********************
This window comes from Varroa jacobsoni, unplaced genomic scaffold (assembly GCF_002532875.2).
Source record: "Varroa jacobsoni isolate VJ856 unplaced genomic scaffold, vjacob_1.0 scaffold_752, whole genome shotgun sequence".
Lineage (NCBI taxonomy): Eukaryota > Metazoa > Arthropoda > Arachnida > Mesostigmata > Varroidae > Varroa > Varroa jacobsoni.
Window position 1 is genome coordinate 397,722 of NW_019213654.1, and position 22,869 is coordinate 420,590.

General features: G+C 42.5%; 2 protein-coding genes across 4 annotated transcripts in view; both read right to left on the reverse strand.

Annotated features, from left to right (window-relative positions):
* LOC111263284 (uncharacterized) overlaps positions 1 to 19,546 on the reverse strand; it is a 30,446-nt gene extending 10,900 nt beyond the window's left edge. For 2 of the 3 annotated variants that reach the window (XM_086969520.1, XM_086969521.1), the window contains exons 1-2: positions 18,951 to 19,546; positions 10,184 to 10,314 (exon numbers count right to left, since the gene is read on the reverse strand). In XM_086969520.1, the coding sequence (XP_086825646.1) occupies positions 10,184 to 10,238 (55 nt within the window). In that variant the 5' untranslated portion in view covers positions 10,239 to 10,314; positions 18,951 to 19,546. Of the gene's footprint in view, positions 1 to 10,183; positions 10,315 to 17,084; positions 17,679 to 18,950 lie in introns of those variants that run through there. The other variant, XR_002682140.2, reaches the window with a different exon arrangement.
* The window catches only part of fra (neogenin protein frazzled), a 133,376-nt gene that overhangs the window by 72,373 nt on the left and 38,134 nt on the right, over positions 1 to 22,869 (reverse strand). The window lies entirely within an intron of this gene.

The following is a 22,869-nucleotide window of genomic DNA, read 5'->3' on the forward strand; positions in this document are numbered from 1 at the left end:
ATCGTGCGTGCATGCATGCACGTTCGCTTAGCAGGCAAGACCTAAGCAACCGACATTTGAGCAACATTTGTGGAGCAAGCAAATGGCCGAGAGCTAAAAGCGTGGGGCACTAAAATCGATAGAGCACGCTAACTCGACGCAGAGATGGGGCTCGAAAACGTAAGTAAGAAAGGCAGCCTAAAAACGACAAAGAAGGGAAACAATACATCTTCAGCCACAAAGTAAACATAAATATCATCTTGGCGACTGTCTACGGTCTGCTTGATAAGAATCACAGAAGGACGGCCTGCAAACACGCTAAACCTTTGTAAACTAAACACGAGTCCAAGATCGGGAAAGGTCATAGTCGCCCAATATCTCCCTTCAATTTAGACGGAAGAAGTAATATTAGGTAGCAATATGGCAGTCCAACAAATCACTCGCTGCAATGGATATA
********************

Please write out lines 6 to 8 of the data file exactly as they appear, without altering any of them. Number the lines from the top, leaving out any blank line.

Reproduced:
Annotated features, from left to right (window-relative positions):
* LOC111263284 (uncharacterized) overlaps positions 1 to 19,546 on the reverse strand; it is a 30,446-nt gene extending 10,900 nt beyond the window's left edge. For 2 of the 3 annotated variants that reach the window (XM_086969520.1, XM_086969521.1), the window contains exons 1-2: positions 18,951 to 19,546; positions 10,184 to 10,314 (exon numbers count right to left, since the gene is read on the reverse strand). In XM_086969520.1, the coding sequence (XP_086825646.1) occupies positions 10,184 to 10,238 (55 nt within the window). In that variant the 5' untranslated portion in view covers positions 10,239 to 10,314; positions 18,951 to 19,546. Of the gene's footprint in view, positions 1 to 10,183; positions 10,315 to 17,084; positions 17,679 to 18,950 lie in introns of those variants that run through there. The other variant, XR_002682140.2, reaches the window with a different exon arrangement.
* The window catches only part of fra (neogenin protein frazzled), a 133,376-nt gene that overhangs the window by 72,373 nt on the left and 38,134 nt on the right, over positions 1 to 22,869 (reverse strand). The window lies entirely within an intron of this gene.